A More Diversified and Flexible Economy
Globalization is not the only possible cause behind the moderation of the business cycle. Improved monetary policy, fewer external shocks (what some economists call “good luck”), and other structural changes in the economy may have all played a role. For example, the decline in unionization and the resulting increase in labor‐market flexibility have allowed wages and employment patterns to adjust more readily to changing market conditions, mitigating spikes in unemployment. Better inventory management through just‐in‐time delivery has reduced the cyclical overhangs that can disrupt production. Lifting the ceiling on deposit interest rates has helped lending institutions weather downturns, while more access to consumer credit and home equity loans have helped families smooth their consumption patterns over time when incomes temporarily fall.
Combined with those other factors, expanding trade and globalization have helped to moderate swings in national output by blessing us with a more diversified and flexible economy. Exports can take up slack when domestic demand sags, and imports can satisfy demand when domestic productive capacity is reaching its short‐term limits. Access to foreign capital markets can allow domestic producers and consumers alike to more easily borrow to tide themselves over during difficult times.
During the current economic turmoil, as the housing and mortgage markets have turned downward, many U.S. companies have maintained or expanded production by serving growing global markets. In 2007, U.S. exports of goods and services rose a brisk 12.6 percent from the year before, more than double the growth rate of imports. Meanwhile, U.S. companies and investors saw their earnings on foreign assets grow an even faster 20.3 percent.8
A weakening dollar has helped to boost exports and earnings abroad, but the main driver of success overseas has been strong growth and lower trade barriers outside the United States. As The Wall Street Journal summarized in a front‐page story: “Economies in most other parts of the world–including China, Latin America and Europe–have grown faster than the U.S. over the past 18 months, providing a countercyclical balance for multinational companies. Overseas growth could provide further support for companies and investors if parts of the U.S. economy continue to worsen.“9
American companies have been earning a larger and larger share of their profits overseas for decades now. According to economist Ed Yardeni, the share of profits that U.S. companies earn abroad has increased steadily from about 5 percent in the 1960s to about a quarter of all profits today.10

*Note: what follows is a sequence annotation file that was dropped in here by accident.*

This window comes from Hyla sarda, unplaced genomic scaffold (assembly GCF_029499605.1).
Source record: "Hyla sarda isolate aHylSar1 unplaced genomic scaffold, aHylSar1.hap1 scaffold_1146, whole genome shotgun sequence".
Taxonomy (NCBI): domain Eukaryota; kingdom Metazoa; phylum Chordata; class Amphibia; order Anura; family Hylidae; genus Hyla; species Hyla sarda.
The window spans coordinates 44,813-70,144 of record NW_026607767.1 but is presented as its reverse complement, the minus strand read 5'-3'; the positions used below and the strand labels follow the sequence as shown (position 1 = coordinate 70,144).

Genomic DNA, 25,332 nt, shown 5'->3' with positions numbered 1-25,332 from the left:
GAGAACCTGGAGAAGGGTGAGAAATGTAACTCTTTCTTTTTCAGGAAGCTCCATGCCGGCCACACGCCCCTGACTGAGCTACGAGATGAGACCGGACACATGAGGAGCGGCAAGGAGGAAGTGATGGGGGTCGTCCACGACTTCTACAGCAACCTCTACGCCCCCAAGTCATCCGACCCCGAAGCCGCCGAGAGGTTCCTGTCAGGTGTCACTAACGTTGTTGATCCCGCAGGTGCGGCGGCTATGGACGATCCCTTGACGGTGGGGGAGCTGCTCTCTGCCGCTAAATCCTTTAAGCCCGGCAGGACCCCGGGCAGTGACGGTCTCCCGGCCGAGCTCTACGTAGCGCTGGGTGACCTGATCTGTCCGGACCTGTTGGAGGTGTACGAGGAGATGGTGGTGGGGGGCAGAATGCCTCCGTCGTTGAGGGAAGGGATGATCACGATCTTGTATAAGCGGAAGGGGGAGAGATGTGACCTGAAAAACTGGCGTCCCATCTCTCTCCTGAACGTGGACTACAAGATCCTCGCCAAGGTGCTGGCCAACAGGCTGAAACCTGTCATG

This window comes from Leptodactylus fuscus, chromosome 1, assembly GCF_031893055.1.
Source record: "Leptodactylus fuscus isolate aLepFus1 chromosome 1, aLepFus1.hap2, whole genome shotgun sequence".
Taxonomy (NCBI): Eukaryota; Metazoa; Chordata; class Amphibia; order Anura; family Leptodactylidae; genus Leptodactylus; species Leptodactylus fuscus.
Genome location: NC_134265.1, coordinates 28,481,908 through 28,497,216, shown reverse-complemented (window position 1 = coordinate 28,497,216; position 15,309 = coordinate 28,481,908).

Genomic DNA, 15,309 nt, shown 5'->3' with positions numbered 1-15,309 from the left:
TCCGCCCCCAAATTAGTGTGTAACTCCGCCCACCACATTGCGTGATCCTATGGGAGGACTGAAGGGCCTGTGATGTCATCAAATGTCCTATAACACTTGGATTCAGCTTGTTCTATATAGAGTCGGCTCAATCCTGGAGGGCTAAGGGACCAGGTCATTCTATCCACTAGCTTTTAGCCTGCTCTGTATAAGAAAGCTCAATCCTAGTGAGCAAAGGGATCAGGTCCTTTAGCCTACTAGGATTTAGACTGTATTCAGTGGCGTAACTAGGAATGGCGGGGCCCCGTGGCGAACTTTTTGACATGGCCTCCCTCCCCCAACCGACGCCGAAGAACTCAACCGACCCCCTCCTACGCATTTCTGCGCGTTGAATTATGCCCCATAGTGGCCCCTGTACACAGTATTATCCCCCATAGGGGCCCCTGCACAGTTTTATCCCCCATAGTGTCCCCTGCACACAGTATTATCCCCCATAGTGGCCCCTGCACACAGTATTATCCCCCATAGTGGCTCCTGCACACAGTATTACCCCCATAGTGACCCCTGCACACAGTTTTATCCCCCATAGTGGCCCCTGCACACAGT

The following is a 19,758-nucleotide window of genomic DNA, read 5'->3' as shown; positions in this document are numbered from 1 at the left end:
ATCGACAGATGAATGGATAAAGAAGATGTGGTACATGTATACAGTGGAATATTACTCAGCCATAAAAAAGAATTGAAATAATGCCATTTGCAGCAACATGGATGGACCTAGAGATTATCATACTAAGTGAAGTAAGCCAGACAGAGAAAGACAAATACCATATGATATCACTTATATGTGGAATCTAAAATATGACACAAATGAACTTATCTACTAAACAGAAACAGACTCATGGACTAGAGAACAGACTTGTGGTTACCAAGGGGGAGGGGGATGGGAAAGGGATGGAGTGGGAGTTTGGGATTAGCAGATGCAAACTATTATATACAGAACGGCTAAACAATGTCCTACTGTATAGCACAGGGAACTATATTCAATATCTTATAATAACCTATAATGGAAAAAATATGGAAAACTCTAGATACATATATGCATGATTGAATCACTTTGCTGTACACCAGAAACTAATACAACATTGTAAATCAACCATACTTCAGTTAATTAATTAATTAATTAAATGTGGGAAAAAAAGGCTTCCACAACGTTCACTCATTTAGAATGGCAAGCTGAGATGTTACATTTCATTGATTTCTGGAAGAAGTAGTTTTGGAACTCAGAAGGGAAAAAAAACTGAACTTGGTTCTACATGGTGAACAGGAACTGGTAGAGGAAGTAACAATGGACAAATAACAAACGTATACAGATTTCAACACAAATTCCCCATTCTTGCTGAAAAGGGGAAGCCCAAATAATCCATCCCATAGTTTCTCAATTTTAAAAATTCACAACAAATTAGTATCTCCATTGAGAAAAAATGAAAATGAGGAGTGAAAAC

Even the American icon Harley‐Davidson motorcycle company in Milwaukee, Wisconsin, has become a multinational enterprise. The company that once came begging to Washington for protection from foreign competition is enjoying robust sales and profits abroad even as its domestic sales slump. In the second quarter of 2007, the company saw its profits jump by 19 percent–fueled by the double‐digit growth in sales in Europe, Japan, and Canada–while its domestic sales fell 5.5 percent.11
Earning a larger share of profits abroad allows Harley‐Davidson and other U.S. companies to better weather downturns at home, reducing the need for drastic cost cutting and layoffs when recessions hit.
If the U.S. economy does tip into recession this year, free trade and globalization will be among the likely scapegoats. The pain of recession will be real for millions of American households, but raising barriers to foreign trade and investment will provide no relief for most affected workers. In fact, reverting to protectionism would only reduce the capacity of our economy to regain its footing and resume its long‐term pattern of growth.
For the U.S. economy as a whole, the era of globalization has brought healthy long‐term growth and a moderation of the business cycle. Expansions are longer if less spectacular than in eras past, and downturns are mercifully shorter, shallower, and less frequent. Moderation of the business cycle in recent decades is something to be thankful for, and expanding trade and globalization deserve a share of the credit.
1National Bureau of Economic Research, “The NBER’s Recession Dating Procedure,” www.nber.org/cycles/recessions. html.
2NBER, “Business Cycle Expansions and Contractions,” www.nber.org/cycles.html.
3Evan F. Koenig and Nicole Ball, “The ‘Great Moderation’ in Output and Employment Volatility: An Update,” Economic Letter, Federal Reserve Bank of Dallas 2, no. 9 (September 2007).
4NBER, “Business Cycle Expansions and Contractions.”
5Bureau of Economic Analysis, National Economic Accounts, “Gross Domestic Product (GDP): Percent Change from Preceding Period,” U.S. Department of Commerce, www.bea.gov/national/index.htm#gdp.
6NBER, “Business Cycle Expansions and Contractions.”
7Jeffrey Frankel and Eduardo Cavallo, “Does Openness to Trade Make Countries More Vulnerable to Sudden Stops or Less? Using Gravity to Establish Causality,” NBER Working Paper no. 10957, December 2004.
8Bureau of Economic Analysis, “U.S. International Transactions: Fourth Quarter and Year 2007,” U.S. Department of Commerce, News Release, table 1, March 17, 2008.
9Timothy Aeppel, “Overseas Profits Provide Shelter for U.S. Firms,” The Wall Street Journal, August 9, 2007, p. A1.